To me it seemed to be about how we tell stories to ourselves to make sense of ourselves. How we construct our identity, what we present, what we hide, what we distort... It has an autobiographical feel, though I think Atwood has said it is not – but what is an autobiography if not trying to make sense of ourselves through stories. And how that telling of episodes change throughout our lives depending on who we are at that moment, or what our needs are.

It is ambiguous whether the stories concern
Christopher Rodriguez
I think everything I can say about this book/ I said in a post I made trying to convince another to try and work through this book once again.

It's long. It's mundane. And even if your like me and love the concept of idiosyncrasies, you'll still find it at times a little more than just a dose of humdrum.

However, I would say something similar Melville, even though he is one of my favorite author precisely because of that humdrum. Because some authors can make that waiting worth the time and hit
Oh look, it's another Margaret Atwood book that I devoured and adored. I know, I know, you're all amazed.

“She wasn't ready to settle down, she told her friends. That was one way of putting it. Another was would have been that she had not found anyone to settle down with. There had been several men in her life, but they hadn't been convincing. They'd been somewhat like her table - quickly acquired, brightened up a little, but temporary. The time for that kind of thing was running out, however. Sh
Best (or critically important to the text) Quotes:

"They always want to kill the leaders. With the best of intentions, or so they claim. The leaders have the best of intentions as well. The leaders stand in the spotlight, the killers aim from the dark; it’s easy to score."

"Once, this might have been an argument. Now it’s a pastime, like gin rummy."

"eerie politeness"

"On the other hand, it’s his general view that Rome is going to hell in a handcart, and I’ve noticed that most retired men feel like
I've read through many of Margaret Atwood's books,I like her writing style, though it tends to suck me into an (even more) introspective spiral that it takes a few days to crawl back out of. She writes with a very internal-sensory-perception that comes so close to something that is beyond our human abilities thus far - which is being truly inside someone else's mind. With many of her books you can get lost in the passages of someone else's thoughts and experiences. With an occasional insights th ...more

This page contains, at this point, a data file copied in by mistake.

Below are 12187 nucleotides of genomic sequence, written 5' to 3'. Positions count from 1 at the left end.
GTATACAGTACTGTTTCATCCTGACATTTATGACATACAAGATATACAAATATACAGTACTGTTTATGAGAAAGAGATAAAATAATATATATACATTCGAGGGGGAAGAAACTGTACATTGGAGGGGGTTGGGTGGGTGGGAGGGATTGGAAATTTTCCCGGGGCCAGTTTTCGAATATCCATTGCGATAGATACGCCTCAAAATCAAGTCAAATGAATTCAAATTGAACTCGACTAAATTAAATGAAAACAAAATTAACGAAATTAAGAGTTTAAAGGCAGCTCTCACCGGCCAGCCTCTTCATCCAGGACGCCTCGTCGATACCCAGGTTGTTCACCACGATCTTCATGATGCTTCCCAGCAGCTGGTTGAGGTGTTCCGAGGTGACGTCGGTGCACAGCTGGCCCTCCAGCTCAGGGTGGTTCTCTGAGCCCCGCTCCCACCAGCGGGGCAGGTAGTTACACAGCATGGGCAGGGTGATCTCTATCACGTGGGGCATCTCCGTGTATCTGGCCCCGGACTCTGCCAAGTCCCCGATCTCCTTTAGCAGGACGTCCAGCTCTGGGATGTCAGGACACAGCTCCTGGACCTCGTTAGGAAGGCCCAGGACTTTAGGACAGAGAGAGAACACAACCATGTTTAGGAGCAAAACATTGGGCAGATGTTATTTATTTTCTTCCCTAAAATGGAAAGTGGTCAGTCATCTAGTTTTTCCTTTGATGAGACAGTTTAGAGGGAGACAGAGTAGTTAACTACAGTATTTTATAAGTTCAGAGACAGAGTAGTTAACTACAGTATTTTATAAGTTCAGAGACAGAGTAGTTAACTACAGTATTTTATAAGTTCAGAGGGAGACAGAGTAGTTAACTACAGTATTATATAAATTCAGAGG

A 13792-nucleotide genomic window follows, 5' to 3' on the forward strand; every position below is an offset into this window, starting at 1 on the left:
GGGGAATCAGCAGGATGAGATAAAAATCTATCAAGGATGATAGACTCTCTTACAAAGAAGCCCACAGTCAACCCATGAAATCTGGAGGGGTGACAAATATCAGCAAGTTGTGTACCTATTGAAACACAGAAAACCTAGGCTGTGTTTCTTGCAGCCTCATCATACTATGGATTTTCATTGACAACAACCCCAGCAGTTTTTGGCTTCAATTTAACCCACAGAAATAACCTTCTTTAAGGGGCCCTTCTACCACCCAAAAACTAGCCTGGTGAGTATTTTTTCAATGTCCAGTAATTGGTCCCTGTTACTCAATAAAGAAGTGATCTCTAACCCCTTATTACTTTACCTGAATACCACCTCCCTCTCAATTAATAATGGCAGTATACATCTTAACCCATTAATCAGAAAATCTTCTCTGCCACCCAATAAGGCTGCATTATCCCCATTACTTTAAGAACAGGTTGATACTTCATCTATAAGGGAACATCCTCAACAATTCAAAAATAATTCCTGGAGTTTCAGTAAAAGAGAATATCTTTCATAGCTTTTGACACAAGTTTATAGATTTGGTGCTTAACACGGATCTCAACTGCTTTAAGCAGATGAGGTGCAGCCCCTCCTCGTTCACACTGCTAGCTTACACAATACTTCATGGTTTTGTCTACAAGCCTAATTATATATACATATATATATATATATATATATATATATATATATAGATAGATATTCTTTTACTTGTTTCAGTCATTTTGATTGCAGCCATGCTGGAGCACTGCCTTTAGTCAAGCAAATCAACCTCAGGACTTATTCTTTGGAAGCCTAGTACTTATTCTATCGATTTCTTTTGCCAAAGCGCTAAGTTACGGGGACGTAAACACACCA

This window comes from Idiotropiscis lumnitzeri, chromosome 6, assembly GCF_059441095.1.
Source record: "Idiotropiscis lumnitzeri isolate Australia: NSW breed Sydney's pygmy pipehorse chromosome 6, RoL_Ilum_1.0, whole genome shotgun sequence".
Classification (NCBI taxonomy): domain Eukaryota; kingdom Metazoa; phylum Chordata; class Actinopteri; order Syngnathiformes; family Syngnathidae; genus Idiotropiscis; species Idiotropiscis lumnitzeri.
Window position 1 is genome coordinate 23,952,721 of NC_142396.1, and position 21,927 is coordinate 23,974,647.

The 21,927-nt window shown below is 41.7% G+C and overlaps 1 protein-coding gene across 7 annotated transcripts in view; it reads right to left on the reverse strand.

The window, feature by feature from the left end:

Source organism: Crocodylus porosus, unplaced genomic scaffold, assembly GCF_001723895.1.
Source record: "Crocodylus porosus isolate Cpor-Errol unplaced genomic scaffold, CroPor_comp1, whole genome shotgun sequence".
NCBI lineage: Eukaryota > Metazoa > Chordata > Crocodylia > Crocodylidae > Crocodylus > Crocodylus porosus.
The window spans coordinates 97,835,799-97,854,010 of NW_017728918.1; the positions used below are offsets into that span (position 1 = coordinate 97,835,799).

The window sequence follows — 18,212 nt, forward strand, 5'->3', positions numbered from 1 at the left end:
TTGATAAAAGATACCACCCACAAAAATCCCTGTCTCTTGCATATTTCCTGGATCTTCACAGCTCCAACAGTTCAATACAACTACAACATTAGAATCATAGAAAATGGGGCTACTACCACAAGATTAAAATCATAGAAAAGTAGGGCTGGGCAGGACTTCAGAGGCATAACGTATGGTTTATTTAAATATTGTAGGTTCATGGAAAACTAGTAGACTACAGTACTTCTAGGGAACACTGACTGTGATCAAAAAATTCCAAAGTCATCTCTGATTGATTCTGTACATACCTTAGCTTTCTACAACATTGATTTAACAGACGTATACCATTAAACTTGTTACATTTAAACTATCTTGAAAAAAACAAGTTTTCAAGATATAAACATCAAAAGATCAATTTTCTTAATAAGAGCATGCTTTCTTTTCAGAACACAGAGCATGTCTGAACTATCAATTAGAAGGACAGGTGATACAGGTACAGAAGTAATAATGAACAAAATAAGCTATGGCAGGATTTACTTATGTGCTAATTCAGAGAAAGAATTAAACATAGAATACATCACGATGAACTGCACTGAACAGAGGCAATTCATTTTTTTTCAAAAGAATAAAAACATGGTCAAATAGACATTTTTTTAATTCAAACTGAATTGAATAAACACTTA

I am not a big fan of short stories in general. And I didn’t even know this was a collection of short stories because the blurb on the German edition (which I bought at a bargain!) did not make that very clear. After reading this I know why it failed to do so. This doesn’t feel like a collection of short stories at all. All stories deal with the same protagonist and her family. It has the feel of an episodic novel to it.

This was the first work by Atwood in a long time that wasn’t speculative fi
This book is, to my mind, a model of what a linked short story collection should be. 1. Each of the stories can stand on its own. None read like fragments of a larger story. 2. Yet, the collection as a whole has a sense of continuity and wholeness. The whole is something more than the sum of its parts. 3. Finally, there’s a reason why it’s a short story collection rather than a novel. It focuses on the life of a single character (Nell), but in tracing that life through short stories, Atwood is a ...more
As usual, I find myself struggling to articulate exactly why I enjoyed this book so much. The NYTimes review on the inside flap seems to fit my sentiments: "The reader has the sense that Atwood has complete access to her people's emotional histories, complete understanding of their hearts and imaginations." Indeed, the author describes her characters' feelings and situations with lovely but not overbearing detail.

I also very much enjoyed the format of the book. It took me a little while to get i
Atwood's masterful prose rises above the individual stories in this collection. Thematically, Atwood creates a world at war with itself. The war is literal in the first story. In later pieces the the war is of the heart and, later the mind, as the emotions of certain characters tear apart at their sanity. The relationship of two sisters anchors the stories, stories that keep the reader riveted on a sentence-by-sentence basis, but ones that fail to offer an epiphany at their conclusion.
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Margaret Atwood was born in 1939 in Ottawa and grew up in northern Ontario, Quebec, and Toronto. She received her undergraduate degree from Victoria College at the University of Toronto and her master's degree from Radcliffe College.

Throughout her writing career, Margaret Atwood has received numerous awards and honourary degrees. She is the author of more than thirty-five volumes of poetry, childr
More about Margaret Atwood...
The Handmaid's Tale Oryx and Crake (MaddAddam, #1) The Blind Assassin The Year of the Flood (MaddAddam, #2) Alias Grace

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“She wasn't ready to settle down, she told her friends. That was one way of putting it. Another was would have been that she had not found anyone to settle down with. There had been several men in her life, but they hadn't been convincing. They'd been somewhat like her table - quickly acquired, brightened up a little, but temporary. The time for that kind of thing was running out, however. She was tired of renting.” 57 likes
“In the end, we'll all become stories.” 40 likes